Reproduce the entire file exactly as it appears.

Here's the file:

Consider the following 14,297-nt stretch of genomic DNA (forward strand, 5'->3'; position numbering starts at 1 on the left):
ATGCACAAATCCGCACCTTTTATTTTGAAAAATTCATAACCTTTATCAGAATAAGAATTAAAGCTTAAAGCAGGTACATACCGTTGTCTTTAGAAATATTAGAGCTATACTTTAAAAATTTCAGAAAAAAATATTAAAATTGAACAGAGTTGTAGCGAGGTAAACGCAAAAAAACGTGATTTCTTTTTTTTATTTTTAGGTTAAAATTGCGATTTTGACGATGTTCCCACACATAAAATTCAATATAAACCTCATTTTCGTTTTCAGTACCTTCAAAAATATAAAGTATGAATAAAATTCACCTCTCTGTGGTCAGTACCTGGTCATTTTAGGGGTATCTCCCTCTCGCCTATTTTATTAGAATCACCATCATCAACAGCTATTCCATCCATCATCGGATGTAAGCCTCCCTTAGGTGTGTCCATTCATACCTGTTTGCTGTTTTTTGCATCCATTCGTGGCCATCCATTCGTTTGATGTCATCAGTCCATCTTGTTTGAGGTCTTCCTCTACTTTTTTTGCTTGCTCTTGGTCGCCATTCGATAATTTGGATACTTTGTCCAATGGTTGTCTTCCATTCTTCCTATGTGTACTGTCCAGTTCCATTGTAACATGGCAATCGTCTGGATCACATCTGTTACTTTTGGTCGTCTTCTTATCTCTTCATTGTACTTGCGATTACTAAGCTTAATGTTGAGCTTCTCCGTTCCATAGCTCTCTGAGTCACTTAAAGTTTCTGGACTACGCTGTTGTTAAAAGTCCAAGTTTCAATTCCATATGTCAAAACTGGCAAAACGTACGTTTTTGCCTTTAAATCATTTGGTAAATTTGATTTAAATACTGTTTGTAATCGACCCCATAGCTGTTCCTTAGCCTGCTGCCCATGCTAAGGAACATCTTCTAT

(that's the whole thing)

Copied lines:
Consider the following 14,297-nt stretch of genomic DNA (forward strand, 5'->3'; position numbering starts at 1 on the left):
ATGCACAAATCCGCACCTTTTATTTTGAAAAATTCATAACCTTTATCAGAATAAGAATTAAAGCTTAAAGCAGGTACATACCGTTGTCTTTAGAAATATTAGAGCTATACTTTAAAAATTTCAGAAAAAAATATTAAAATTGAACAGAGTTGTAGCGAGGTAAACGCAAAAAAACGTGATTTCTTTTTTTTATTTTTAGGTTAAAATTGCGATTTTGACGATGTTCCCACACATAAAATTCAATATAAACCTCATTTTCGTTTTCAGTACCTTCAAAAATATAAAGTATGAATAAAATTCACCTCTCTGTGGTCAGTACCTGGTCATTTTAGGGGTATCTCCCTCTCGCCTATTTTATTAGAATCACCATCATCAACAGCTATTCCATCCATCATCGGATGTAAGCCTCCCTTAGGTGTGTCCATTCATACCTGTTTGCTGTTTTTTGCATCCATTCGTGGCCATCCATTCGTTTGATGTCATCAGTCCATCTTGTTTGAGGTCTTCCTCTACTTTTTTTGCTTGCTCTTGGTCGCCATTCGATAATTTGGATACTTTGTCCAATGGTTGTCTTCCATTCTTCCTATGTGTACTGTCCAGTTCCATTGTAACATGGCAATCGTCTGGATCACATCTGTTACTTTTGGTCGTCTTCTTATCTCTTCATTGTACTTGCGATTACTAAGCTTAATGTTGAGCTTCTCCGTTCCATAGCTCTCTGAGTCACTTAAAGTTTCTGGACTACGCTGTTGTTAAAAGTCCAAGTTTCAATTCCATATGTCAAAACTGGCAAAACGTACGTTTTTGCCTTTAAATCATTTGGTAAATTTGATTTAAATACTGTTTGTAATCGACCCCATAGCTGTTCCTTAGCCTGCTGCCCATGCTAAGGAACATCTTCTAT